During my recent visit to Colorado I had the opportunity to talk with and ask questions of several progressive, profitable ranchers implementing low-input management on their operations. Steve Oswald, a soft-spoken, forward-thinking rancher, and his wife, Nancy, were among this group.
Their outfit, Oswald Cattle Company, in Cotopaxi, Colorado runs around 150 head of cattle on about 11,500 acres of private and public lands near the Sangre de Cristo Mountains southern Colorado.
Oswald got his start in ranching in 1976 in Colorado, then hired on with the Empire Ranch in Canada in 1979, then the historic Canadian ranch, The Gang Ranch of British Columbia in 1986. Over time Oswald became manager of the 2,000-cow operation. However, it was not meant to stay that way.
In 1991, the Oswalds had opportunity to move back to Colorado and take over Nancy’s family ranch in Cotopaxi. The couple purchased 24 head and leased 25 more from Nancy’s dad to start. At the time, Oswald thought if they built the herd up to about 200 he would be able to make a living from the ranch.
He stuck to the standard February-March winter calving season and fed hay throughout the winter like most of his neighbors. Four years later, Oswald realized doing things the way everyone else did was spending him broke. Some major changes needed to happen if this was going to get better, he says.
Around this time, Oswald was exposed to the teachings of Stan Parsons, founder of the Ranching for Profit school. In the winter of ’96, he attended one of these courses.
"It was a big paradigm shift for me," Oswald says. "They have a unique way of looking at economics. It was a life changing experience for me."
Upon returning to the ranch, he began to crunch the numbers and he determined the major changes which would need to occur in order to make the ranch profitable. These changes would include:
Eliminate hay feeding.
Make better use of his BLM winter grazing permit.
Start management intensive grazing.
Shift calving season from February-March to May (and eventually mid-June).
"I decided to sell off all of my equipment to not have the temptation to put up hay," says Oswald. "I keyed into taking advantage of my unfair advantage."
That unfair advantage for Oswald is his ranch’s BLM winter-grazing permit which allows him to run his cattle on stockpiled forage throughout the winter until mid-March and feed little to no hay.
Oswald will tell you that every ranch has an unfair advantage. However, it is up to the ranch owner to figure out what that is and then take advantage of it.
The Oswalds have converted former hay meadows to pastures. They also have made the shift from a continuous grazing system of only two pastures with season-long grazing to an intensively managed system of 70+ paddocks. This allows them to make frequent moves, sometimes as often as once a day, during the grazing season.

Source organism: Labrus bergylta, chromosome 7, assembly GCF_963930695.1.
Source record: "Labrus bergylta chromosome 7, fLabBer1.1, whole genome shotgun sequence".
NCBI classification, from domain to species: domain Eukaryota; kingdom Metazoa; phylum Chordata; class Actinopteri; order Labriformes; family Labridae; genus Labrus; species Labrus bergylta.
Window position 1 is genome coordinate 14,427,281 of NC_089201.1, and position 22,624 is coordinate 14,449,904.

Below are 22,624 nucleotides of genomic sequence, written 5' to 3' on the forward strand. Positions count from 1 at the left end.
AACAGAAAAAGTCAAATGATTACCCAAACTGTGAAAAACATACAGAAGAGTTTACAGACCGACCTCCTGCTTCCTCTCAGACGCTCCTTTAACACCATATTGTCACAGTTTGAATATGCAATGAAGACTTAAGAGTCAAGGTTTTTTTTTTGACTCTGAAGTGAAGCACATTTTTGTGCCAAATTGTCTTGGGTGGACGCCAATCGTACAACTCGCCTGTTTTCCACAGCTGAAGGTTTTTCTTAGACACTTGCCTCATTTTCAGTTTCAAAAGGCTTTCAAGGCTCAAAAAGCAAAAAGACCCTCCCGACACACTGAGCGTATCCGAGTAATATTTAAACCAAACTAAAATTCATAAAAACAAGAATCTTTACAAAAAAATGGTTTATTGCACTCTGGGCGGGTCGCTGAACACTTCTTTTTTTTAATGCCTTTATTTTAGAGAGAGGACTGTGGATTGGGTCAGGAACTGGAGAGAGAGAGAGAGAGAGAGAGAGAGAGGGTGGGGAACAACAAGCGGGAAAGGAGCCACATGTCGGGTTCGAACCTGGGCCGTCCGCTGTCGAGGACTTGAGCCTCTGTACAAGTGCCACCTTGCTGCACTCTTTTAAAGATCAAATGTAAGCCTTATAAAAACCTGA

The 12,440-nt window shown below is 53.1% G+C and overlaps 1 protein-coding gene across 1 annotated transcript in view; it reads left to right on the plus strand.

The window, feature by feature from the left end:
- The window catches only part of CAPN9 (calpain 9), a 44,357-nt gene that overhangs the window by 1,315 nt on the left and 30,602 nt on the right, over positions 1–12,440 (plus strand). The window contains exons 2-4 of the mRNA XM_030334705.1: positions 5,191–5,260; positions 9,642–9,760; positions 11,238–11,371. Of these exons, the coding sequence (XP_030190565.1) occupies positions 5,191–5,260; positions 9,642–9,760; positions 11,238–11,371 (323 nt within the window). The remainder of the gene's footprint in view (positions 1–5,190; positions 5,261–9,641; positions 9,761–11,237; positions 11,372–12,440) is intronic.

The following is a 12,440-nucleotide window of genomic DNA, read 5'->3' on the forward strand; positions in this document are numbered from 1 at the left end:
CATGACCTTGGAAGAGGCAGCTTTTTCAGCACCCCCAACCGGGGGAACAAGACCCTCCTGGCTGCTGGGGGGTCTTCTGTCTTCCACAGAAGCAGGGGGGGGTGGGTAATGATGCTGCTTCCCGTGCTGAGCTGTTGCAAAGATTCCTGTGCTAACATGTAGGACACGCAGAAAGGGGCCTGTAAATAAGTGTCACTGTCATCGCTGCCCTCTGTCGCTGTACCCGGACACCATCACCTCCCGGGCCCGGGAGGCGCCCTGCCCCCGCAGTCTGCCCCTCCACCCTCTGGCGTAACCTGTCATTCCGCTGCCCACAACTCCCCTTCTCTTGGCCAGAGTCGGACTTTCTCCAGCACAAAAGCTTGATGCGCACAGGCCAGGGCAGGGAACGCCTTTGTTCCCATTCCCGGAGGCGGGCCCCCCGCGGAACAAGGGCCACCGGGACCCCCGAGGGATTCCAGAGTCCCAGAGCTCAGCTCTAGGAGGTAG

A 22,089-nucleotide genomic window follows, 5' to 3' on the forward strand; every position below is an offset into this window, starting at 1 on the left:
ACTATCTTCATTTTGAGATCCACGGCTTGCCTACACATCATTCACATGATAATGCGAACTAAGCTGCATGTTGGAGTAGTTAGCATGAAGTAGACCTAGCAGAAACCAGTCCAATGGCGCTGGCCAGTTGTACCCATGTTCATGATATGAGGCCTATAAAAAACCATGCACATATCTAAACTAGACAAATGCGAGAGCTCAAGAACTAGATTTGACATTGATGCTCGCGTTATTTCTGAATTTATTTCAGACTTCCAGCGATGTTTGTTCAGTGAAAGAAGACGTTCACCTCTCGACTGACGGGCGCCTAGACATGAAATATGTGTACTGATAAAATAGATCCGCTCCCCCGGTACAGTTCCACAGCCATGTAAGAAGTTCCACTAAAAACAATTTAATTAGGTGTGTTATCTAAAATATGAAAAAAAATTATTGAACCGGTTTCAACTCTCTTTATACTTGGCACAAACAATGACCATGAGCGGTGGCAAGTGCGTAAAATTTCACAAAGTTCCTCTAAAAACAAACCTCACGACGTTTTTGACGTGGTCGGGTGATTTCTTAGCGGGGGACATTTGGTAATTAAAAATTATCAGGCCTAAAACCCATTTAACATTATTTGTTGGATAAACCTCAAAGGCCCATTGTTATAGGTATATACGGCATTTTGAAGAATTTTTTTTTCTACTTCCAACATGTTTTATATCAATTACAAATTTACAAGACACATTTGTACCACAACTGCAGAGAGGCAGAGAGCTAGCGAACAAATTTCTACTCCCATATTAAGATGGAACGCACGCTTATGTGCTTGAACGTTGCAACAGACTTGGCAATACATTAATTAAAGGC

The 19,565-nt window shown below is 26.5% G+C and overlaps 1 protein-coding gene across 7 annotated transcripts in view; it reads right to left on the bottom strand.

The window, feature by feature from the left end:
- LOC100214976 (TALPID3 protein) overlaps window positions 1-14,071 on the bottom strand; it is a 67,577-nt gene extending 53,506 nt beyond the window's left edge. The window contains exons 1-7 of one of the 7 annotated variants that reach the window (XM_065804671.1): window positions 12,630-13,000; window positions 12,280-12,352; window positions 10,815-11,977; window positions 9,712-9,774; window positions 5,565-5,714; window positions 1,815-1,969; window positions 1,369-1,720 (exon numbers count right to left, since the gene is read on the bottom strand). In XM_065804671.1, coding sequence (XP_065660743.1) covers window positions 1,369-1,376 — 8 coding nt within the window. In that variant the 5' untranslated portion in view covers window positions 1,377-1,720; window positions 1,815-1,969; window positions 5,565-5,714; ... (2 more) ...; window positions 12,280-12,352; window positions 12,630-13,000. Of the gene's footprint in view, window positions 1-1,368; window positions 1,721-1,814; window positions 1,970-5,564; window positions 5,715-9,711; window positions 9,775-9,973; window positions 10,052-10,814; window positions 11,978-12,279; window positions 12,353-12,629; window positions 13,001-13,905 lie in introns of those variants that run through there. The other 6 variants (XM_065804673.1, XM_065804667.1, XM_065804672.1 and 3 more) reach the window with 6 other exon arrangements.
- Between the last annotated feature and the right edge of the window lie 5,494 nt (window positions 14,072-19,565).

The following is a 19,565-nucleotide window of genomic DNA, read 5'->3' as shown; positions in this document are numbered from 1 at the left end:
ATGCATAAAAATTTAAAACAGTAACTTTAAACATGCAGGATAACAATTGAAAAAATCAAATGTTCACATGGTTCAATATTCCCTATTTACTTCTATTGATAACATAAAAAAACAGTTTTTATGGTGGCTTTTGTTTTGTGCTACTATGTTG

However, of all these management changes Oswald made, he believes switching to June calving was an absolute key for his operation.
"It’s a no-brainer," he says. "Calving in June allows you to not have to feed hay. Feeding hay is the single biggest expense in any ranching operation."
Oswald will wholeheartedly tell you that he would be out of business if he were still calving in winter.
He believes the false paradigm most people in the cattle business have is that they must keep their cows in excellent body condition year around. Oswald disagrees.
"Nature’s model is an animal is fat in the fall and thin in the spring," he says. "That’s exactly what my cows do."
Oswald runs his cows and calves together over the winter on his BLM lease, letting the cows naturally wean the calves. When the cows come off public lands grazing in April they are not in what most would consider ideal body condition.
"By the time June rolls around they’re a body condition score of six and ready to calve," Oswald says. "That is nature’s model."
This management scheme allows for his cows’ peak nutrient demands to line up with the peak nutrient availability in the grass growth curve.
Oswald has selected his cattle specifically to meet this model, purchasing bulls from Pharo Cattle Company and downsizing his herd’s cow size from around 1,500 lbs. to about 1,050 lbs. In addition, he has worked diligently to get his calving season to a 45-day window.
When asked about this selection process, Oswald says, "I had a fallout of cows that couldn’t handle it but the cows I have now are tough and adapted. They survive and thrive."
Ranchers like Oswald and his wife are proof that ranching can be profitable and fun at the same time.
However, for this to occur one must be willing to ask the hard questions such as "Should we really be calving at this time of year?" or "Is it possible to graze our cattle year around?" In addition, profit must be at the forefront of every management decision because in the end, if a business is not profitable it will certainly not be sustainable.